Mark Waid: A lot of it. But not in the whiny "gonna go apologize to everyone" way. Wow, wouldn't those be dull comics? Pages and pages of Daredevil asking for forgiveness. Blurgh. Here's the thing: before Matt can really, sincerely ask anyone to forgive his past sins, he has to forgive himself first. And it looks as if he has. But keep reading.

Marvel.com: What other larger themes will you be exploring in Daredevil?

Mark Waid: The rule of law versus the catharsis of vigilante justice. The frustration we all feel at fighting the system. What cements a friendship through its darkest hours. And most of all, how the true measure of a man is in how he owns his life past and present.

Marvel.com: How key are New York City and Hell’s Kitchen to Daredevil?

Mark Waid: New York, very key. Hell's Kitchen is now Black Panther's domain, and DD's—puzzlingly—fine with that. Again, keep reading.

DAREDEVIL #1 cover by Paolo Rivera

Marvel.com: Will Daredevil’s newly announced membership in the Avengers play a role in your stories?

Mark Waid: Wait, he's in the Avengers now? Kidding. They tell me these things. Bendis and I haven't mapped anything specific out, but I'm as eager to play off his Daredevil developments as he is to play off mine.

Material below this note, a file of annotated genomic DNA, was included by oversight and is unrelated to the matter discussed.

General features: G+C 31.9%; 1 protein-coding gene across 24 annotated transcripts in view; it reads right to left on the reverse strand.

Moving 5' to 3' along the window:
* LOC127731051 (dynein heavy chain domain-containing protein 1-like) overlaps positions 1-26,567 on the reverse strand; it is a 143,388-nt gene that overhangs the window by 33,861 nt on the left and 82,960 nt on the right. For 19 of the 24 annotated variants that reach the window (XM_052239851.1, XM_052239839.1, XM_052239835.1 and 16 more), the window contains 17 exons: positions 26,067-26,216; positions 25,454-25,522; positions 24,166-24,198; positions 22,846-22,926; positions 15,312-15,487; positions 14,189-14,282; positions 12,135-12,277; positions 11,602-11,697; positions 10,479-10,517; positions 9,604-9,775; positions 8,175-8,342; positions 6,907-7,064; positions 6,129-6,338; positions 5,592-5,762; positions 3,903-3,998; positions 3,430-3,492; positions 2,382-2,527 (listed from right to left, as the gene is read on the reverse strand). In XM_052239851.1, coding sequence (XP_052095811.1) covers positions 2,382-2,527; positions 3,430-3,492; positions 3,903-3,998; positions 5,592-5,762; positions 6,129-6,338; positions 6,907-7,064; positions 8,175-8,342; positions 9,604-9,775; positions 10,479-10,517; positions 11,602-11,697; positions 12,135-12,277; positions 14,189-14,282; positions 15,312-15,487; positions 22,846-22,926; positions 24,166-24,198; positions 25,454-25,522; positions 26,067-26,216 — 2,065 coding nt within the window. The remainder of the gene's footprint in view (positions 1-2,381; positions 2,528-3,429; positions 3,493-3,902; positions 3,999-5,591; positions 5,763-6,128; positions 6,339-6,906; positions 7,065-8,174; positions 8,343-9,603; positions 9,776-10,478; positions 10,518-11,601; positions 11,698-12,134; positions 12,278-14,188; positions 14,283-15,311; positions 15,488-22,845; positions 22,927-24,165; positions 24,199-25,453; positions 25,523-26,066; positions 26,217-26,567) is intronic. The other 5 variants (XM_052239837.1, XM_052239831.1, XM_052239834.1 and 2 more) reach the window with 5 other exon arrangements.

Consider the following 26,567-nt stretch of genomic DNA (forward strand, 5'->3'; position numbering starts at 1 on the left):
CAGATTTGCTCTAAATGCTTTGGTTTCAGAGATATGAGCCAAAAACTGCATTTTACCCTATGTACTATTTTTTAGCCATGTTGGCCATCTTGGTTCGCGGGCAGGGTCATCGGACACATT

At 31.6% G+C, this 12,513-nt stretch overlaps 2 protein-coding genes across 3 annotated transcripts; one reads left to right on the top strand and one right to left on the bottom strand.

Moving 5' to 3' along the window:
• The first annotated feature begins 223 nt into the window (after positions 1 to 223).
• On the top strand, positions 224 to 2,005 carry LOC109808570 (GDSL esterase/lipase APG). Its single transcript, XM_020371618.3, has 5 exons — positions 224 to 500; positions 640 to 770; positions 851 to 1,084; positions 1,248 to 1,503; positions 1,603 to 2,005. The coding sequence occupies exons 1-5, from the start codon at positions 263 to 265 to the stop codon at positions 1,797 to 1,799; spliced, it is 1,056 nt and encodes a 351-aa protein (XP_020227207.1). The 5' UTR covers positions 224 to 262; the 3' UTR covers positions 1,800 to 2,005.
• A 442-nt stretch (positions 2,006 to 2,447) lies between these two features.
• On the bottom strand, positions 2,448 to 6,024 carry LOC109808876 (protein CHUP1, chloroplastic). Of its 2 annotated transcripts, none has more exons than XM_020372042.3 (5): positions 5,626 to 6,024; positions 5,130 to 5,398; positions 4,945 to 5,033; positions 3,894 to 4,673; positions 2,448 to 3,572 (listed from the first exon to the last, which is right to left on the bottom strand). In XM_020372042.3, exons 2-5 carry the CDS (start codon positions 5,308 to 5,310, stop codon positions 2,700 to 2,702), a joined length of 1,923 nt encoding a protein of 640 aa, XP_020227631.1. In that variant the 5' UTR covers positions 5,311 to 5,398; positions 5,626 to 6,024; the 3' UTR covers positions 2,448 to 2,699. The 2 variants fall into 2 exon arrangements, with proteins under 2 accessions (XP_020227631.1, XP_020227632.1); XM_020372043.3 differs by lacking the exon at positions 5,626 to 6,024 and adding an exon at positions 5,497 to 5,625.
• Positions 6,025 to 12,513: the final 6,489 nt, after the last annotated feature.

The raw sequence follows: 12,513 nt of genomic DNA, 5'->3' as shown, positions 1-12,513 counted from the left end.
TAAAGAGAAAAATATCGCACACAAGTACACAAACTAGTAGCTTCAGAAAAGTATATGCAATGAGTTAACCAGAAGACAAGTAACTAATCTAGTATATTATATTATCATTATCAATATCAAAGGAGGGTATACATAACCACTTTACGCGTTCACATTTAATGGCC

Marvel.com: If you had to describe the mission statement for your Daredevil in a few sentences, what would you say?

Mark Waid: I'd say the mission statement is to entertain with the kinds of stories that can't be or aren't being told in any other Marvel book at the moment—stories of love and loss that are very personal and totally character-driven—all without losing sight or dishonoring the long history of the Man Without Fear. And, with luck, to do what Frank Miller did 30 years ago: bring a fresh new voice to the series that's respectful but not in any way imitative of what's gone before. I'm just thrilled that Marvel's giving me that chance. If we can make you like Matt Murdock even half as much as we do, we'll have done our job.

Thank you for entering the World of Daredevil with us and be sure to pick up DAREDEVIL #1 on July 20!